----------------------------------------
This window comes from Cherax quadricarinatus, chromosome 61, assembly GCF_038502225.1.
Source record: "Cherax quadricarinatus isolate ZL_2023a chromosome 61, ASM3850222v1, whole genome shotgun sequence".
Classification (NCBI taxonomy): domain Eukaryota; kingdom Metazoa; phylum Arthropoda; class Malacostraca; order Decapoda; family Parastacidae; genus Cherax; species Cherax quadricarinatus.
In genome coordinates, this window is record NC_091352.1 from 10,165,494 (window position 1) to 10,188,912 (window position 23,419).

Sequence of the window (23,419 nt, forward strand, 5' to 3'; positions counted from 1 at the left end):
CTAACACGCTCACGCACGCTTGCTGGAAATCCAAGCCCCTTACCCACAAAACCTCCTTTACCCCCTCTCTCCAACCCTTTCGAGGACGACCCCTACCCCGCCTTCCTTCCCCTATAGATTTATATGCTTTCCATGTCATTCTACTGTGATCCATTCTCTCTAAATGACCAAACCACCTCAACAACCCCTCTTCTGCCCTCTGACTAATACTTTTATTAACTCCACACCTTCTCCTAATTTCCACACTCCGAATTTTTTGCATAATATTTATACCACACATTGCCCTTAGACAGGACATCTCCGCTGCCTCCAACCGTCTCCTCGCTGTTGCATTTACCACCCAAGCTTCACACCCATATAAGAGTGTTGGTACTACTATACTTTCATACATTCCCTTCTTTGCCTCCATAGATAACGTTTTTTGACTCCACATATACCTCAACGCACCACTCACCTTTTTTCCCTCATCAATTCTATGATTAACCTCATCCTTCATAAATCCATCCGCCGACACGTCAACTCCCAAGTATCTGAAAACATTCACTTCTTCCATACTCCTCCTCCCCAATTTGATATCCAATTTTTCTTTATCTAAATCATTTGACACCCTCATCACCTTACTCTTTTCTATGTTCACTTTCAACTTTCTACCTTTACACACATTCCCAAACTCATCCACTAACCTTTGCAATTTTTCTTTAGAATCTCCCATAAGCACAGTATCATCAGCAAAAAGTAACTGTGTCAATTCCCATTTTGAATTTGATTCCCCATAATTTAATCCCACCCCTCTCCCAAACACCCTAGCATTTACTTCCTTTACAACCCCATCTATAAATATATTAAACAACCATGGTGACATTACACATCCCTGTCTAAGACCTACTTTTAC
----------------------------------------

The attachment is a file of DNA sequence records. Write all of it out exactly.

This window comes from Cherax quadricarinatus, chromosome 61, assembly GCF_038502225.1.
Source record: "Cherax quadricarinatus isolate ZL_2023a chromosome 61, ASM3850222v1, whole genome shotgun sequence".
Classification (NCBI taxonomy): domain Eukaryota; kingdom Metazoa; phylum Arthropoda; class Malacostraca; order Decapoda; family Parastacidae; genus Cherax; species Cherax quadricarinatus.
In genome coordinates, this window is record NC_091352.1 from 10,165,494 (window position 1) to 10,188,912 (window position 23,419).

Sequence of the window (23,419 nt, forward strand, 5' to 3'; positions counted from 1 at the left end):
CTAACACGCTCACGCACGCTTGCTGGAAATCCAAGCCCCTTACCCACAAAACCTCCTTTACCCCCTCTCTCCAACCCTTTCGAGGACGACCCCTACCCCGCCTTCCTTCCCCTATAGATTTATATGCTTTCCATGTCATTCTACTGTGATCCATTCTCTCTAAATGACCAAACCACCTCAACAACCCCTCTTCTGCCCTCTGACTAATACTTTTATTAACTCCACACCTTCTCCTAATTTCCACACTCCGAATTTTTTGCATAATATTTATACCACACATTGCCCTTAGACAGGACATCTCCGCTGCCTCCAACCGTCTCCTCGCTGTTGCATTTACCACCCAAGCTTCACACCCATATAAGAGTGTTGGTACTACTATACTTTCATACATTCCCTTCTTTGCCTCCATAGATAACGTTTTTTGACTCCACATATACCTCAACGCACCACTCACCTTTTTTCCCTCATCAATTCTATGATTAACCTCATCCTTCATAAATCCATCCGCCGACACGTCAACTCCCAAGTATCTGAAAACATTCACTTCTTCCATACTCCTCCTCCCCAATTTGATATCCAATTTTTCTTTATCTAAATCATTTGACACCCTCATCACCTTACTCTTTTCTATGTTCACTTTCAACTTTCTACCTTTACACACATTCCCAAACTCATCCACTAACCTTTGCAATTTTTCTTTAGAATCTCCCATAAGCACAGTATCATCAGCAAAAAGTAACTGTGTCAATTCCCATTTTGAATTTGATTCCCCATAATTTAATCCCACCCCTCTCCCAAACACCCTAGCATTTACTTCCTTTACAACCCCATCTATAAATATATTAAACAACCATGGTGACATTACACATCCCTGTCTAAGACCTACTTTTAC